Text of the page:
Upset buzz after Google’s low ranking in privacy policy-study

Big feelings being played out today in regards to a study from British Privacy International ranking Google as having the worst privacy policy among the popular internet firms. The news, reported by BBC News and The Observer among others, has stirred up a number of angry defenders for both sides.

Here’s a quick sum up of the report, which is the result of six months investigation of 20 popular net firms to find out how they handle the personal information users give when starting to use their services: The BBC writes that none of the firms featured in the report got a “privacy friendly” rating. Yahoo and AOL were said to have “substantial threats” to privacy as were Facebook and Hi5 for the allegedly poor way they dealt with user data. Microsoft, one place higher in the rankings than these four firms, was described as having “serious lapses” in its privacy policy.
But Google is the one leading a “race to the bottom” among net firms of whom had policies that did little to substantially protect users,
according to Privacy International. This because of the sheer amount of data it gathers about users and their activities, because it’s privacy policies are incomplete and for its poor record of responding to complaints.

The official response from Google was naturally disappointment and saying that the report was based on inaccuracies and misunderstandings. But under the surface there are stronger feelings. One of the company’s main defenders Matt Cutts, head of Google’s Webspam team, address the study in a long and frustrated response on his blog. Several bloggers and analyst write along the same lines, see Techmeme for the full discussion. However at Inside Chatter Donna Bogotan takes Cutts down saying that “his plea for Google does not ring true”.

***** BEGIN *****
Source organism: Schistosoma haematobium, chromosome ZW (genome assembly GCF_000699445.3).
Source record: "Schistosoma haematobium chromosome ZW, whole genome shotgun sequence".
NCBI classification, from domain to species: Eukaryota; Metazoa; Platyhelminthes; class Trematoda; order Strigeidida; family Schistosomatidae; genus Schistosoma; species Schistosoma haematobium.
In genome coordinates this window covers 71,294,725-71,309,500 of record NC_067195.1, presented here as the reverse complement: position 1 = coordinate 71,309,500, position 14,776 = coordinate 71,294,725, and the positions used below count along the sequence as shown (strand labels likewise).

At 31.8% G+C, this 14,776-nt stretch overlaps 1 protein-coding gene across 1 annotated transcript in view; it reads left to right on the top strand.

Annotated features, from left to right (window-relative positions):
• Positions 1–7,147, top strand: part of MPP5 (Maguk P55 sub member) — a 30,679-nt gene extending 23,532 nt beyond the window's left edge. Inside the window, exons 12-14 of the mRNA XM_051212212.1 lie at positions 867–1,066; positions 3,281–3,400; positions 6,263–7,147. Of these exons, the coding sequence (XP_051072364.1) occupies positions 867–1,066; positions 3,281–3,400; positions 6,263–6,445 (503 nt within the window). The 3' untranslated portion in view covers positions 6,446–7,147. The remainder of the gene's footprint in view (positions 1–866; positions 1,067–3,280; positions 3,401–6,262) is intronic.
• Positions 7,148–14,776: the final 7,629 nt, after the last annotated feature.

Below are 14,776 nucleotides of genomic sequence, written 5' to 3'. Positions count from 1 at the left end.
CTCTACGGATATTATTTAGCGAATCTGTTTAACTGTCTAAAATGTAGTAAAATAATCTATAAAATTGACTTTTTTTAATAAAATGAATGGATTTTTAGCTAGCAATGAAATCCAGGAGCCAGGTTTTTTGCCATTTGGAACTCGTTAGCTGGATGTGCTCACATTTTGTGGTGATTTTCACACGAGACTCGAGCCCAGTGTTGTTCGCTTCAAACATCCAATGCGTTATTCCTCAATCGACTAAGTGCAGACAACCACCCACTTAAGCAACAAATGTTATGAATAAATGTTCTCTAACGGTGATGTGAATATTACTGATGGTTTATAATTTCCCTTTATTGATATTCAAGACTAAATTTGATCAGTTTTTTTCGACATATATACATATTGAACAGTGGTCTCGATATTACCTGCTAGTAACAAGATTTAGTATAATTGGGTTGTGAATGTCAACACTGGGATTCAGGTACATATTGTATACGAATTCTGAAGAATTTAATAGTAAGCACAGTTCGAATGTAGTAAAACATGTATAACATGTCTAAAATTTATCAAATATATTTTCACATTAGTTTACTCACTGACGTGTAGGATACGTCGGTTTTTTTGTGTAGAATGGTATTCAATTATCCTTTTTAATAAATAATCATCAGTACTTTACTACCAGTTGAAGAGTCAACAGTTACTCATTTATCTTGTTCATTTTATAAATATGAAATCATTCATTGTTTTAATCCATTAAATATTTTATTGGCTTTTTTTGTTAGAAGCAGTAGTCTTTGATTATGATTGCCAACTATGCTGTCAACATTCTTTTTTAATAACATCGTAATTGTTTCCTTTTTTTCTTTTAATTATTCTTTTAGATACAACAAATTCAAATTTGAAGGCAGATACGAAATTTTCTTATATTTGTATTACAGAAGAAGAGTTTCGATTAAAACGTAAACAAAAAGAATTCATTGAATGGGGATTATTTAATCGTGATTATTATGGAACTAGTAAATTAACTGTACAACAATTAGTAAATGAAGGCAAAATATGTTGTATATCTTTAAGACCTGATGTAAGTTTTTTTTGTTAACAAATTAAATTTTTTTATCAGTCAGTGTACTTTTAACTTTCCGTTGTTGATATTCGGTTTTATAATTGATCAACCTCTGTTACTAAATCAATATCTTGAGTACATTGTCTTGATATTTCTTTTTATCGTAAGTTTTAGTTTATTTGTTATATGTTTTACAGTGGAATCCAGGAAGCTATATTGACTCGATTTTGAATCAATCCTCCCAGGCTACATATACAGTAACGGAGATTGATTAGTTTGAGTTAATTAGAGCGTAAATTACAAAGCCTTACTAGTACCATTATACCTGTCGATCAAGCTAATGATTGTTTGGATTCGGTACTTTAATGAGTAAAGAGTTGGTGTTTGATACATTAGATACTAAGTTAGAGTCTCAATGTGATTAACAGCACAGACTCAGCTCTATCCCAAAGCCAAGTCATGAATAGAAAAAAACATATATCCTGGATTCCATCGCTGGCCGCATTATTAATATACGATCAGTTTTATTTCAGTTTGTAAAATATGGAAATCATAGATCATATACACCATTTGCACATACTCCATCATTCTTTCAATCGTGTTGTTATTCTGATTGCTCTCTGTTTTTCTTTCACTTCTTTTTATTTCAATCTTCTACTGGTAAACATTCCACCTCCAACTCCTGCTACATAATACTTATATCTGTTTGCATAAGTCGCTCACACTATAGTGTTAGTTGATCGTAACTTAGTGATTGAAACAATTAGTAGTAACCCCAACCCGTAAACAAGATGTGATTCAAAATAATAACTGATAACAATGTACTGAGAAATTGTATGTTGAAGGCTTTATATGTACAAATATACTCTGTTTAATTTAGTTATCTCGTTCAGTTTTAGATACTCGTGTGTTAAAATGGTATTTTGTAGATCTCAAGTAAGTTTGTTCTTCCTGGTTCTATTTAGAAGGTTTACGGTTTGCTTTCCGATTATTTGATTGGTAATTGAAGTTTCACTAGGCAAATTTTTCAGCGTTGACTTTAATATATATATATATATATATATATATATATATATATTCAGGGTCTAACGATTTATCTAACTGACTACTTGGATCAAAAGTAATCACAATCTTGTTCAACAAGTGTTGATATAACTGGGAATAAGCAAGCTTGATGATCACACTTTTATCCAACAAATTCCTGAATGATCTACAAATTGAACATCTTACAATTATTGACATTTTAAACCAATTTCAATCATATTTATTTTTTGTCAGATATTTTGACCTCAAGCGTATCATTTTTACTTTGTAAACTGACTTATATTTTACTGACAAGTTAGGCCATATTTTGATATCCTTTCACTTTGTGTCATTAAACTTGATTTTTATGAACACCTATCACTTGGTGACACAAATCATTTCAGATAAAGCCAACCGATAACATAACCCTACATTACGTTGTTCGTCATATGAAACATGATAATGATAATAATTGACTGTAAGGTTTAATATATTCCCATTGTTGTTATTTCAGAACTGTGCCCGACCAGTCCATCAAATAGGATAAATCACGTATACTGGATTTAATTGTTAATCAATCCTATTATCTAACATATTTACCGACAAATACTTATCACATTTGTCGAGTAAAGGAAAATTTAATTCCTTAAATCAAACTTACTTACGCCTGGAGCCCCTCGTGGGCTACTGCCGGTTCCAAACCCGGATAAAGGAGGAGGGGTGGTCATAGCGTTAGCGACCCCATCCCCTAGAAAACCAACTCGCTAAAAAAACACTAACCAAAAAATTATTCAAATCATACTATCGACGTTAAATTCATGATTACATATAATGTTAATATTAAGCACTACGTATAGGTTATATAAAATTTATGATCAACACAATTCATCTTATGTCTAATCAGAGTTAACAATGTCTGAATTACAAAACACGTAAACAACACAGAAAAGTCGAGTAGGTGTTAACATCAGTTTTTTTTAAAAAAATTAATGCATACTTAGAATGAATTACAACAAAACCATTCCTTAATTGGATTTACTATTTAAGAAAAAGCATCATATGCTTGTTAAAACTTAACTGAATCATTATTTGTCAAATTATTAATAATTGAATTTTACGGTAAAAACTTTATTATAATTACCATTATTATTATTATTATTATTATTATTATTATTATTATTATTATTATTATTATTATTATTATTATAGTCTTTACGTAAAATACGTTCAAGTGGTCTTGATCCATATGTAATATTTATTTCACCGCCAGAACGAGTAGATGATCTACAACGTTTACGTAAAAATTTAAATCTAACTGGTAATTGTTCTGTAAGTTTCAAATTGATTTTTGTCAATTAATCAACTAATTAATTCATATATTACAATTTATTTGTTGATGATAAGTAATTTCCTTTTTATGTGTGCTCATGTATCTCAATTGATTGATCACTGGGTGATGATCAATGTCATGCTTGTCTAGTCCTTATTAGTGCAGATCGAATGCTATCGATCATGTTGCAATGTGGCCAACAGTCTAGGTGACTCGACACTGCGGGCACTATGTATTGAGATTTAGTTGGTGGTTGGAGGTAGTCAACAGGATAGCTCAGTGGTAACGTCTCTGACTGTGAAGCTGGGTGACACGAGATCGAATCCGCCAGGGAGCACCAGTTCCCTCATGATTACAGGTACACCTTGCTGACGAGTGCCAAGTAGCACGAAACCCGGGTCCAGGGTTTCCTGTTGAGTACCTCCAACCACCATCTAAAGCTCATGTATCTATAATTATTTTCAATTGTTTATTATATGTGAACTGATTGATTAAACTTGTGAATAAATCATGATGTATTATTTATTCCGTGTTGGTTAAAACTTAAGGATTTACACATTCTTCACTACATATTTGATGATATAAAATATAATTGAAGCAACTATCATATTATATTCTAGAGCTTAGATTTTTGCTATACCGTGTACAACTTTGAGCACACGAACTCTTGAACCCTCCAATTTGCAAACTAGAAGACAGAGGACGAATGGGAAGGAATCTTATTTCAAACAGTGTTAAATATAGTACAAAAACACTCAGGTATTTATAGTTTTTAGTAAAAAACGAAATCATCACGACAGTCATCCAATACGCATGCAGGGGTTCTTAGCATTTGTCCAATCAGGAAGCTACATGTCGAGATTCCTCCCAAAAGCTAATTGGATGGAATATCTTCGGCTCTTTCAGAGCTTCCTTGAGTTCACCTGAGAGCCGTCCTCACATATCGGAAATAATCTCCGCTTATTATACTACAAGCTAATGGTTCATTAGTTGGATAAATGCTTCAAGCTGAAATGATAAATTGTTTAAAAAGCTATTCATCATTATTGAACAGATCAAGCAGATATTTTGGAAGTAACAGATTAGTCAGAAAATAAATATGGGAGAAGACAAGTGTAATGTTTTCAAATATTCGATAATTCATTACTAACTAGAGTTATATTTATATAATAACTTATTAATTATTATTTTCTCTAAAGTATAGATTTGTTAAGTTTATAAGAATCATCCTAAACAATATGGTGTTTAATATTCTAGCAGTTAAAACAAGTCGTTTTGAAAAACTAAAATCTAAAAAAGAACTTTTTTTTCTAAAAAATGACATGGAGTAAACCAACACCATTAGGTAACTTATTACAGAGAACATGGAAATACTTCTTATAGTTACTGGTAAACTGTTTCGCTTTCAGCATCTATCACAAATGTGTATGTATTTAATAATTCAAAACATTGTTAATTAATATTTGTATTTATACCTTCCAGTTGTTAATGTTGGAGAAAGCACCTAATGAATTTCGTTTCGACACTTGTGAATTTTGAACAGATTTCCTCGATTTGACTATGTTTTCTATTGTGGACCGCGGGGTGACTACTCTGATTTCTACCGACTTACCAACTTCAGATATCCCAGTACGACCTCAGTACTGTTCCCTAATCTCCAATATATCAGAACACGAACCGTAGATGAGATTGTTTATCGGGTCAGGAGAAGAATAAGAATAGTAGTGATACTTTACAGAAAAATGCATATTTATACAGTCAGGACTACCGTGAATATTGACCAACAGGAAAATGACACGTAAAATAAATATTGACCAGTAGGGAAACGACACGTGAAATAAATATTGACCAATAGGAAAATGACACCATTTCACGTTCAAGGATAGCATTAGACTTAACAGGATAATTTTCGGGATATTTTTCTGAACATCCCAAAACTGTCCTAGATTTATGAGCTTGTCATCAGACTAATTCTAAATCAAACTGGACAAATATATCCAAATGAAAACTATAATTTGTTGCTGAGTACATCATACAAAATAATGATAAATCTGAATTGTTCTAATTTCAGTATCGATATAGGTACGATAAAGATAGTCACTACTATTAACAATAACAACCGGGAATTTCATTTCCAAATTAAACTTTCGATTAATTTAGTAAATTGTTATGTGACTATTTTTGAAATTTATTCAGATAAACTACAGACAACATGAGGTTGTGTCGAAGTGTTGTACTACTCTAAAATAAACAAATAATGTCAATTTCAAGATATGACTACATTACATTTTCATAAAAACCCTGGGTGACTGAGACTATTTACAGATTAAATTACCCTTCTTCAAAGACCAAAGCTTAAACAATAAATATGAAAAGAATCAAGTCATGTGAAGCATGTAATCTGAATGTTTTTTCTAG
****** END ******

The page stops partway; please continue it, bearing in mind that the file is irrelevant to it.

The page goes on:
A long and well-written analysis of the study can be found at Danny Sullivan’s SearchEngineLand. It addresses both Privacy International and Google: “Overall, looking at just the performance of the best companies Privacy International I found shows that Google measures up well — and thus ranking it the worse simply doesn’t seem fair. But the bigger issue is that the report itself doesn’t appear to be as comprehensive or fully researched as it is billed. Frankly, about the only thing saving Privacy International from many more companies or services being upset over this report is that they singled out Google as the worse,” Sullivan writes adding some advice to Google: Appoint a privacy czar.

At Scobleizer Robert Scoble concludes that Google’s PR is really stinky: “Google isn’t paying attention to what normal people think of it anymore and it’s getting a bad reputation because of that,” he writes pointing out that Google’s PR isn’t “warm and fuzzy”.

So – who runs Google PR? Why isn’t he or she blogging, Robert Scoble asks. We agree. Conversations and collaborations with users/viewers/clients is one of the most important aspect of doing business in the web 2.0-world. Google knows that.

By Tina Magnergard Bjers and John Furrier

Author: John

Entrepreneur living in Palo Alto California and the Founder of SiliconANGLE Media

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